Back on the north side of the road look for Tunnel Yard, its name derived from the nearby railway tunnel in 1892, but this was originally known as Frost's Yard. Tomlinson's Yard and Burton's Yard both vanished when the tunnel was built. Note the different style of the 18th-century cottages here.
Number 47 is now an antiques shop but it is interesting to see the old Elizabethan cruck beams inside. At number 49 can be seen 'The Ivies', once the home of 'Old Mrs Dale', noted in 'Journal of a Tour to the Hebrides with Samuel Johnson', by James Boswell (more on dr johnson later). By the front door can be seen the 18th-century 'voice-pipe' or speaking tube.
Next comes 'The Chantry House ' where a Chantry School was set up "to teach boys to assist the clergy and to sing mass for the souls of the departed". There were at least three chantries in St. Oswald's Church.
Across the road can be seen the gable-end of the Pegge Almshouses built in 1669, on which the arms of the Pegge family- 'a chevron betwixt three piles'. A 'pile' is a peg so the Pegge arms are a 'rebus' – a pun on the name.
Next come the Owlfield Almshouses originally built in 1610, with a second storey added in 1848. In 1986, further substantial restoration was carried out and pairs of cottages were turned into one.
Back on the north (right hand) side of the road, in numbers 53, 55 and 57 can be seen the outlines of the old doors and windows. Nearby numbers 59 and 61 were originally the coach-house of The Grey House. The coachman lived in number 59 while the coach was kept in number 61, where the high doors in the curved recess may be seen, giving access for the coach.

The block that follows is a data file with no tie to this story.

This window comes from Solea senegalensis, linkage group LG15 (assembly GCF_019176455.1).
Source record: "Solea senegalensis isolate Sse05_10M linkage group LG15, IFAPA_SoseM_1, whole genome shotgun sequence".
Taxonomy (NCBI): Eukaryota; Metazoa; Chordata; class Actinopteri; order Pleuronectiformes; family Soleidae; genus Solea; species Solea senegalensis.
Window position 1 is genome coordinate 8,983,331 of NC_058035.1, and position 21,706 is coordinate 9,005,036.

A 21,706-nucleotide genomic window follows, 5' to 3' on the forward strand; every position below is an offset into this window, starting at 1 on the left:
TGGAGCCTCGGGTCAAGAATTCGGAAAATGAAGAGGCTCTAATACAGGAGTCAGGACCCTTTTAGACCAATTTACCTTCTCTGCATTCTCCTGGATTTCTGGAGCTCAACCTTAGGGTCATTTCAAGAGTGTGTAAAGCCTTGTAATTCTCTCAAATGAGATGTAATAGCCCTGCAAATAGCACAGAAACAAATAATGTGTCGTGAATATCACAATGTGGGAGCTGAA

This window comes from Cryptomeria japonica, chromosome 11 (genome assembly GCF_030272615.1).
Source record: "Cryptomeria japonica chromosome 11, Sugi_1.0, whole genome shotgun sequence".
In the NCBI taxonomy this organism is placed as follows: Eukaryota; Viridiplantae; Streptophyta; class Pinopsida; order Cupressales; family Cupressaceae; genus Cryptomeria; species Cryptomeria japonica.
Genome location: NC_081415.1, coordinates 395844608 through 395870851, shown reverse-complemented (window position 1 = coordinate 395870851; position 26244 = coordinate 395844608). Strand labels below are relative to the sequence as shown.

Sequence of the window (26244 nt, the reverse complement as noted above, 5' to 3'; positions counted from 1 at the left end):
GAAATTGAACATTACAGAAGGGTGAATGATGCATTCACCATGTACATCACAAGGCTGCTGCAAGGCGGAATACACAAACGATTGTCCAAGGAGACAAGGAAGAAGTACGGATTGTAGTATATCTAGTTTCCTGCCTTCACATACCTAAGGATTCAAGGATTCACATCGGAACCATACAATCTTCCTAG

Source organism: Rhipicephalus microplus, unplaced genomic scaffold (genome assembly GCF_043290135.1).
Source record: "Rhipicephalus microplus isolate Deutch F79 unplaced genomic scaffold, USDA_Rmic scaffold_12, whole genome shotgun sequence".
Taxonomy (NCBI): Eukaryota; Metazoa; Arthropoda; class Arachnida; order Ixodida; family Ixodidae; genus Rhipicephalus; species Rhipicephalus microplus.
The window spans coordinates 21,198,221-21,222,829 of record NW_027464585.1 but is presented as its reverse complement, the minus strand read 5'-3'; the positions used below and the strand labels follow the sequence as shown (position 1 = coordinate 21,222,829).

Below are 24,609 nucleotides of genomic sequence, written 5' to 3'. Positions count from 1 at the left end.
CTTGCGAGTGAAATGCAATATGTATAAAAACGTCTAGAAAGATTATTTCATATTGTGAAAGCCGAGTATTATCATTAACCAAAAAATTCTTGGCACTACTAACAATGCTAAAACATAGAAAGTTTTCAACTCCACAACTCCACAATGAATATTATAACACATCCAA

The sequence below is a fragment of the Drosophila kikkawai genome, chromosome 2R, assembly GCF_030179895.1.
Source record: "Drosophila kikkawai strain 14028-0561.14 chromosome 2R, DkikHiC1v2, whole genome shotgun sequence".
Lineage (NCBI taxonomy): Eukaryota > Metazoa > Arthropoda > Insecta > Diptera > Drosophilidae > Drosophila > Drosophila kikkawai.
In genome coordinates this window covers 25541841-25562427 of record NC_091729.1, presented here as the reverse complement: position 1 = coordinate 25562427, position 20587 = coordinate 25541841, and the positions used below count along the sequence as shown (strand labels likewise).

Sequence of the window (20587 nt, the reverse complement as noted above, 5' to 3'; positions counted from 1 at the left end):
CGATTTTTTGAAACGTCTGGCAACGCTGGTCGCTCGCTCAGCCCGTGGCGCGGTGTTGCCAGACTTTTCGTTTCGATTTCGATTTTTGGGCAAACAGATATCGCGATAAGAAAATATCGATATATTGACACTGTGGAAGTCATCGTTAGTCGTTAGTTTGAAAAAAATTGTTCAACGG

Plaque on the Mansion
Next is the original site of Queen Elizabeth's Grammar School, granted a Royal Charter by Queen Elizabeth I in 1585, and celebrating its 400th anniversary with a visit by Queen Elizabeth II in 1985. The original Charter document is one of the town's proud possessions. Although there is a popular belief that this was the first school in the town, there is also strong evidence that Chantry schools existed in the town from the 14th Century.
Across the road again, is The Mansion, built by the Taylor family in 1685. The most famous member of this family is Dr John Taylor, the life-long friend of Dr Samuel Johnson, and over the door, in Latin, is a quotation by Dr Johnson giving his feelings for the house. This must surely be the most famous house in the town as it was built in the 17th Century by Benjamin Taylor and updated by his grandson.
It was actually Joseph Pickford, the Derby architect, who converted the house into a miniature mansion with an entrance hall containing a beautiful wrought iron and marble staircase set on marble pillars, topped by a ceiling fresco by Zucci.
Next to The Mansion is The Old House, the home of the Hollick family for most of the last century. Dr Hollick was often seen planting daffodils, and his grave in the churchyard does not have a gravestone because every year it is carpeted by the flowers.